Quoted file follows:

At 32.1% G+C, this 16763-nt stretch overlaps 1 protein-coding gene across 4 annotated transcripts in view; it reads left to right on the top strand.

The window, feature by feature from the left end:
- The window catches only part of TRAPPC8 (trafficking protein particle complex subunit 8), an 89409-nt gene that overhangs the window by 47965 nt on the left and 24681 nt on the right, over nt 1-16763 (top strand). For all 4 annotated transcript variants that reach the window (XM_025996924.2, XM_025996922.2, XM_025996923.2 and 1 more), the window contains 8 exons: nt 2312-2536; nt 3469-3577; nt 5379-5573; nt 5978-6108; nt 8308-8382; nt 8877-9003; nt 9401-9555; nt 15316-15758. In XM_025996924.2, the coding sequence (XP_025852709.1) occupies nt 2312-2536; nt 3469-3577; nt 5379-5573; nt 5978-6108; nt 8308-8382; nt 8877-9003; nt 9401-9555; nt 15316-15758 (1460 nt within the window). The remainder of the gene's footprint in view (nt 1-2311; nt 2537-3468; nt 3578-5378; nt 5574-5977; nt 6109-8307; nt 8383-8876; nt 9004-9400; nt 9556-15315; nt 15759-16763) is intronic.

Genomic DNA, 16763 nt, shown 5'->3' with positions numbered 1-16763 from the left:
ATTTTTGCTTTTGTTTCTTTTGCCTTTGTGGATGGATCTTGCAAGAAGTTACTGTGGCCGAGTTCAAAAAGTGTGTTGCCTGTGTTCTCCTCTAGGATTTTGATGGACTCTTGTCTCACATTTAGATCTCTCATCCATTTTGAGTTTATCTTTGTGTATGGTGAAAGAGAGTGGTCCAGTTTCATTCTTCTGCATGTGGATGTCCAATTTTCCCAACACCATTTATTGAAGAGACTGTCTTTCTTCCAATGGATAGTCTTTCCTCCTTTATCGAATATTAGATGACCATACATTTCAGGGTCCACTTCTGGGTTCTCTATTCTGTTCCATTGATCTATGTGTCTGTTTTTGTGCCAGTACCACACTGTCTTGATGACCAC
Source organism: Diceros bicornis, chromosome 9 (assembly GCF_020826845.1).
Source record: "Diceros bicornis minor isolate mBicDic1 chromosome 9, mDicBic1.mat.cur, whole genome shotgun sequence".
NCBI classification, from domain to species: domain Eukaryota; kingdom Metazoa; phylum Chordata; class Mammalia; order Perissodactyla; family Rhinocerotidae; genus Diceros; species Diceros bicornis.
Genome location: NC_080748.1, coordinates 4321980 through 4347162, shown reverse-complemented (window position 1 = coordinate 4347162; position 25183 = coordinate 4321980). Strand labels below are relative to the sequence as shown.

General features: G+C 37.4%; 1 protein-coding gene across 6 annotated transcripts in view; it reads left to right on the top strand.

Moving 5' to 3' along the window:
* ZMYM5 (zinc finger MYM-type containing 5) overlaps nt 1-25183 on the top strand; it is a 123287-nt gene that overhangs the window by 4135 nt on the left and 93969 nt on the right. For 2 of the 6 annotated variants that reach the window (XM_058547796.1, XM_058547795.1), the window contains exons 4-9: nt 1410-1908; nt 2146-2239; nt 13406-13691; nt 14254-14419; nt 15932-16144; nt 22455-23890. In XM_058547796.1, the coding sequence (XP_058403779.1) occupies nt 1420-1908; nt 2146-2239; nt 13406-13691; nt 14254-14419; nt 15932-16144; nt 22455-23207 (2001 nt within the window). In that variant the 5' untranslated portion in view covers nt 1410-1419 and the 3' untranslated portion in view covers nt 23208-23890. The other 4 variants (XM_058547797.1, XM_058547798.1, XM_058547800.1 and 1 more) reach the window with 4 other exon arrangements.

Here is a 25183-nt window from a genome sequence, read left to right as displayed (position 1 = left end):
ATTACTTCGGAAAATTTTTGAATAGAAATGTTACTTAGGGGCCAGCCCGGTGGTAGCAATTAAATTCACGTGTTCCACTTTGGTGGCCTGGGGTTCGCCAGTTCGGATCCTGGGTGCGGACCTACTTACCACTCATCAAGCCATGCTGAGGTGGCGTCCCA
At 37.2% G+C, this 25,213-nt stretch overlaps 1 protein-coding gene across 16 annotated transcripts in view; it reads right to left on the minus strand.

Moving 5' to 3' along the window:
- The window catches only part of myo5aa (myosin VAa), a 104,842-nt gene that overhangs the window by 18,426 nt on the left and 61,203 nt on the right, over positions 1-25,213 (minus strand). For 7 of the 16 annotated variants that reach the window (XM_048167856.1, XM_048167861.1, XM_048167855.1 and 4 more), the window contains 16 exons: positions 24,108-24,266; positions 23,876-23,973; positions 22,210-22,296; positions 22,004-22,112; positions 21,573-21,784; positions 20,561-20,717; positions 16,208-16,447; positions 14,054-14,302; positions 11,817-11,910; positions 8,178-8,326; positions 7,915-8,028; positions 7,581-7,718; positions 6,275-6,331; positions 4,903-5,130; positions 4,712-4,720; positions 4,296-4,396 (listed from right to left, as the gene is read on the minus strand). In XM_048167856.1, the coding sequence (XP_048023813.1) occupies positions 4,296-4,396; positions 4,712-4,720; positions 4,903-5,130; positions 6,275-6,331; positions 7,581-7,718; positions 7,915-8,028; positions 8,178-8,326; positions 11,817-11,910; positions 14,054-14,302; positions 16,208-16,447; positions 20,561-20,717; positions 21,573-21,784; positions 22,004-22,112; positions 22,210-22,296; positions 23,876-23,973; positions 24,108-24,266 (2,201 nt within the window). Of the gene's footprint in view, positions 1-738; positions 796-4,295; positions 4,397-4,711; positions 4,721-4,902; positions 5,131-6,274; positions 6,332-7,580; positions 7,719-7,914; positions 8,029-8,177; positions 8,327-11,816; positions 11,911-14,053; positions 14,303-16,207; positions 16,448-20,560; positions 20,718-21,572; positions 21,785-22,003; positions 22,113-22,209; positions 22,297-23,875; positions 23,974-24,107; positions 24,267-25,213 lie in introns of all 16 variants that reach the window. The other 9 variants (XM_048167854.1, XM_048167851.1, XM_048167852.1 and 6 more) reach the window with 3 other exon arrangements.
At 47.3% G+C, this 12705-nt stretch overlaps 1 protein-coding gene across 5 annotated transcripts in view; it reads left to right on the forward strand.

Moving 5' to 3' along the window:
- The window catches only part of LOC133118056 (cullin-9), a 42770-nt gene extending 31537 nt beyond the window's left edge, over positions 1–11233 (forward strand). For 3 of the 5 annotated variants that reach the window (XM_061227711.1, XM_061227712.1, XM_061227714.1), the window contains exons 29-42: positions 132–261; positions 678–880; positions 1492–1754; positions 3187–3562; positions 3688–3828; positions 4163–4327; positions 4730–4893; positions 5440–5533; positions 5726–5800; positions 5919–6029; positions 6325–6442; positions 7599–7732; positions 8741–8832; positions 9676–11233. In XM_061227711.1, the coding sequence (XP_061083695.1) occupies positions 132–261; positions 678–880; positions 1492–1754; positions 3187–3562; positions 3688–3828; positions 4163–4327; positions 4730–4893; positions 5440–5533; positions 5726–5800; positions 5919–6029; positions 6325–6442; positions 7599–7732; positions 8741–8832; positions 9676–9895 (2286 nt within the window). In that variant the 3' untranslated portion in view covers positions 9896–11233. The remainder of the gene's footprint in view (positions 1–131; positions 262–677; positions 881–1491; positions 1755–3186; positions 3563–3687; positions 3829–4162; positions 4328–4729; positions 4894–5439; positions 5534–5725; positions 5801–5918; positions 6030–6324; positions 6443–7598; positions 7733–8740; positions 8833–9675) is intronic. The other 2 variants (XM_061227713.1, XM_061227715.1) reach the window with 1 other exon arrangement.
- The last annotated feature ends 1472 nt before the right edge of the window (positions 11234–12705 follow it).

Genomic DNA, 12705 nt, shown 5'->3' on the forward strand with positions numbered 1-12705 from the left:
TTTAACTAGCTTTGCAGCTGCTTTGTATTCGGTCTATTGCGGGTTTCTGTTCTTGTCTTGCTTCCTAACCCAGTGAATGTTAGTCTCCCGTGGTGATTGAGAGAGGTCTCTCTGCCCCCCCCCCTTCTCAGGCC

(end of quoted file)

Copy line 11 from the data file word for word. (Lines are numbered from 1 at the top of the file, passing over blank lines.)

Moving 5' to 3' along the window: